Documentary “Out in the Silence” Screened on Campus Oct. 7Published: October 1, 2010
The Department of Women’s Gender and Sexuality Studies at CSULB will sponsor a screening of the Emmy-nominated documentary “Out in the Silence” on Thursday, Oct. 7, at 7 p.m. in the Beach Auditorium. Admission is free. A discussion with the film’s producers will follow.
The screening comes in conjunction with the Lesbian Bisexual Gay Transgender Student Resource Center’s sponsorship of a National Coming Out Week beginning Oct. 11, recognized as National Coming Out Day, an internationally observed civil awareness day for coming out and discussion about LGBT issues.
“We started Coming Out Week four years ago,” said Student Resource Center Coordinator Matt Cabrera. “The purpose of the event is to help educate and bring awareness to Lesbian Gay Bisexual Transgender issues. The week will feature such activities as a resource fair with representatives from on- and off-campus groups that have an LGBT focus as well as a transgender awareness workshop.”
“Outreach like this has always been a part of Women’s Gender and Sexuality Studies’ mission,” said Department Chair Wendy Griffin. “We have been active in social justice issues raised by this film since the department’s founding.”
In the late 1960s, the first classes with Women’s Studies content were taught at CSULB. The popularity of those initial courses led to the first “official” Women’s Studies class in 1970. The Program in Women’s Studies was established about the same time.
“We are still fairly new,” said Griffin. “We earned departmental status in 1995 and graduated our first official majors in 1997. Just last year we expanded our scope and now offer degrees in Women’s, Gender and Sexuality Studies.”
“Out in the Silence” captures the chain of events that unfold with the announcement of film producer/director Joe Wilson’s wedding to director Dean Hamer who previously visited campus to promote his book The Biology of Desire. Drawn back by a plea for help from the mother of a gay teen being tormented at school, Wilson’s journey illustrates the challenges of being an outsider and the transformation that is possible when those who have long been constrained by a traditional code of silence summon the courage to break it.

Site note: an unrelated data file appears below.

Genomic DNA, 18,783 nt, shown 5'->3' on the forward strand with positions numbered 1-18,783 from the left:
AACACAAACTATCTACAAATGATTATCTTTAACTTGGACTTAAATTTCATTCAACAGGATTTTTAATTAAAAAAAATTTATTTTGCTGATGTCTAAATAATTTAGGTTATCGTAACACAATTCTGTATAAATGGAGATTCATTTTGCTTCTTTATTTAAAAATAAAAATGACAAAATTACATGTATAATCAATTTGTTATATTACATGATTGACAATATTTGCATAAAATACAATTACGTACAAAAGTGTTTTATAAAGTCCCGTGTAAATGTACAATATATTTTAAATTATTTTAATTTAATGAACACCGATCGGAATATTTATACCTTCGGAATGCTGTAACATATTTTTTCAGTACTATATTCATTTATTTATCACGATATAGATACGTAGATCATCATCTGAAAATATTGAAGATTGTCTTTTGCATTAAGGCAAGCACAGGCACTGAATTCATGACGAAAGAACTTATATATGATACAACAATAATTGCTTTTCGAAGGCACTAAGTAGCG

“The aim of ‘Out in the Silence’ is to expand public awareness about the difficulties that gay, lesbian, bisexual and transgender people face in rural and small town America and to promote dialogue and action that will help people on all sides of the issues find common ground,” said Griffin.
The film is presented by Penn State Public Broadcasting with support from the Sundance Institute and the Pennsylvania Public Television Network. “Silence” has won the Audience Award from the Hardacre Film Festival, the Alternative Spirit Award from the Rhode Island International Film Festival and was an official selection of the Human Rights Watch.
Griffin has seen the film twice during its production. “Every time I see it, it gets richer,” she said. “I think one reason it keeps getting better is the series of screenings it has received in such diverse venues as New York’s Lincoln Center, the Sundance Film Festival, and all over rural Pennsylvania,” she said. “As the filmmakers show the documentary, they incorporate audience feedback. It is a big part of the film’s ongoing growth process.”
Griffin stresses the documentary’s timeliness. “The Department of Women’s Gender and Sexuality Studies really wants to show this film,” she said. “It is so relevant to what this department is doing on campus and to issues that affect the whole nation as well as the Proposition 8 debate in California.”
The goal of the film, she believes, is to expand minds. “Screenings in rural areas have drawn mixed responses, some of them ugly, but I feel many audiences walk away with a better understanding of the issues involved,” she said “It is part of our department’s mission to help cultivate a better understanding of these issues and to sponsor more dialogue. Rather than have people yelling at each other, it opens people up to dialogue.”
Griffin encourages the university community to attend. “I think everyone should go and go early,” she said. “I expect attendance to be standing room only. It is that relevant. I don’t mean to discourage people but if they don’t arrive early, they may not get in.”
The LGBT Student Resource Center is a student-run facility that promotes full inclusion of lesbian, gay, bisexual, transgender, transsexual, intersex and queer-identified individuals and their allies at CSULB. “We have a LGBT community on campus,” said Cabrera. “On top of that, we are a diverse campus in ethnicity and gender orientation. The purpose of this event is to educate. The more we know, the better we are able to enjoy our diverse campus.”